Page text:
Turlock has a rich tradition of football excellence. From Turlock High to Pitman High, and even Turlock Christian High, coming-of-age Turlockers have spent a majority of their formative years on the gridiron, locked in competition. As is the case in many other towns in the area, these players often get their start at the youth level where they learn the game, sharpen their skills and build friendships that can last a lifetime.
But it wasn’t always like this. There was a time, a little over three decades ago, when high school football served as the starting line for aspiring players from Turlock. This was before the dawn of what would become Turlock Youth Football; a time few in Turlock can still remember.
Ernie Peters is one such person, however. Peters, who helped organize and form the first incarnation of the Turlock 49ers, has served Turlock Youth Football in one form or another since the 49ers’ birth in 1984.
“A gentleman from Hilmar came to us, named Richard Orozco, and he wanted to know if we wanted to join their youth football league,” Peters said.
Turlock had dabbled with the idea of youth football prior to Orozco’s invitation to join the Trans Valley League, but youth sports in Turlock was essentially relegated to soccer and baseball. Creating a football team was a big decision. Not only would there need to be enough interested players, there would also have to be funding. A meeting was held early in 1984 to address these concerns with Peters, Orozco, Ed Mirza, Frank Cusenza (Turlock High’s then athletic director), Rod Hollers (Turlock High’s then head varsity football coach), and Frank Godinez (Turlock Journal sports reporter) in attendance.
“We kicked it around and decided we’d go forward with it,” Peters said.
It was decided in the meeting that there was enough support and interest from the community to create a team. With the decision to move forward in place the only question remaining was how they would foot the $8,000 bill to get the project started.
“We had no money, no funds, and we weren’t’ subsidized by anybody,” Peters said. “We borrowed money and received donations, and the people who donated were people from Turlock who thought it was a good idea.”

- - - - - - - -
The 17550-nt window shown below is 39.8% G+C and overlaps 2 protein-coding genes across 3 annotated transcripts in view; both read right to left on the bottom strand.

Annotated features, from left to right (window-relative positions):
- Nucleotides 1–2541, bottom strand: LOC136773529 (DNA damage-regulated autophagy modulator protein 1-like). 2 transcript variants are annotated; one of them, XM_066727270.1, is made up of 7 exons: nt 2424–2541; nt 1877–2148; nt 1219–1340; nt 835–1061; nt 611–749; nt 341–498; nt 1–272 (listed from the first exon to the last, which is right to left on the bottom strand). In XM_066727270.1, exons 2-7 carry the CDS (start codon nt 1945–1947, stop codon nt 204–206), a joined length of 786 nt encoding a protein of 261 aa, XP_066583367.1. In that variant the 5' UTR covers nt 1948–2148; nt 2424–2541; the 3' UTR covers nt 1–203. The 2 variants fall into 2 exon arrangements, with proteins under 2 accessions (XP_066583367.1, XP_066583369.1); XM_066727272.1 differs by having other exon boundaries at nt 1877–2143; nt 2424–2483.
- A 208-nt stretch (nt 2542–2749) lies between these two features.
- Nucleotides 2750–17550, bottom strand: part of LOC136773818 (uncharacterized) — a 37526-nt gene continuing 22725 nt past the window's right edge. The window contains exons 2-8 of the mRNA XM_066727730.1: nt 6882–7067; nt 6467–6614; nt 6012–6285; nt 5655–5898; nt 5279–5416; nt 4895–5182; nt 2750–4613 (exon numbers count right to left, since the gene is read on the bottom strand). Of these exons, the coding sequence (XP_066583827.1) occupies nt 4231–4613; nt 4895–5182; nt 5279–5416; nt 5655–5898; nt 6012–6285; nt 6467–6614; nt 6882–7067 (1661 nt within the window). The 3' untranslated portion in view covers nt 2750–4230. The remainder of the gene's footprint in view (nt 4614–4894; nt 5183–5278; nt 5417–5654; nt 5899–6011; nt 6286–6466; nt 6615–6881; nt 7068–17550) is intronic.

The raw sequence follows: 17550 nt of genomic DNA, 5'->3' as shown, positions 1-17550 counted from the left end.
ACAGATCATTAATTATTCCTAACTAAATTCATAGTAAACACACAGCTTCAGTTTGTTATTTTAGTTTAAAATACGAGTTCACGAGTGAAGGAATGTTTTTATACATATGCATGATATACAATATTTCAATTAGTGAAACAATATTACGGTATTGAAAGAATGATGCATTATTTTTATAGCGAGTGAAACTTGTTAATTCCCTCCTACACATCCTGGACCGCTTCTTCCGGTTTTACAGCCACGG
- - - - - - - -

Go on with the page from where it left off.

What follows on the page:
By the end of 1984 enough money had been raised to field JV and Varsity teams, each donning Turlock 49ers uniforms, though they looked much different from today’s uniforms.
“The first couple of years they played in their practice pants,” Peters chuckled.
The program became an instant success. Before long, there was enough interest in playing that another team was created — the Turlock Vikings. Shortly after, the newly formed nucleus of Turlock Youth Football was forced to create its own league which was dubbed the CenCal Youth Football
“The numbers started to accumulate and we had to start doing some cutting,” Peters said of the decision to form the Turlock Vikings. “Then the Trans Valley League said, ‘You guys are way too big for us now,’ and we were very competitive. So we were forced to create CenCal, which pretty much paralleled with the high school.”
Peters was named the first CenCal president. In the years following the reshuffling, both Turlock Youth Football teams began to emphasize the importance of coaching. It wasn’t just about the x’s and o’s—though those were heavily impressed — it was also about instilling values in the children.
“We were told by the high school coaches to make sure to get people who understand the game and who can teach the fundamentals,” Peters said. “But they did things outside of football. If a kid was in trouble they’d talk to him. Blocking and tackling and learning assignments, and conditioning, comes into play. But maturity is a big factor.”
“That’s the big deal, can you teach them life lessons? When you get knocked down you got to get back up,” Peters added.
Now, as the 49ers and Vikings prepare to clash in the annual Bud Bowl, Turlock Youth Football has become a mainstay in Turlock. Generations of Turlockers have passed through the program. Some players (COUGH, Colin Kaepernick) have even ascended into the professional echelons of the sport.
As for Peters, he’s back on the football field in the role of coach as Turlock Youth Football nears the end of its 30th year, coaching his two grandsons who play at the Pee Wee level. He’ll be walking away from the organization after this season to, as he puts it, let some “new blood” in, but the unexpected success of the teams and the subsequent bonds formed over the years will always leave an impression on him.
“Probably one of the most rewarding things for me, and you can ask any coach who’s ever coached, is when I see a kid riding his bike home and he’s got his helmet and pads with him. That’s cool; I get a warm feeling about that,” Peters said.
Turlock Youth Football players can be found celebrating the organization’s tradition on Saturday when the 49ers and Vikings clash at Joe Debely Stadium in the Bud Bowl.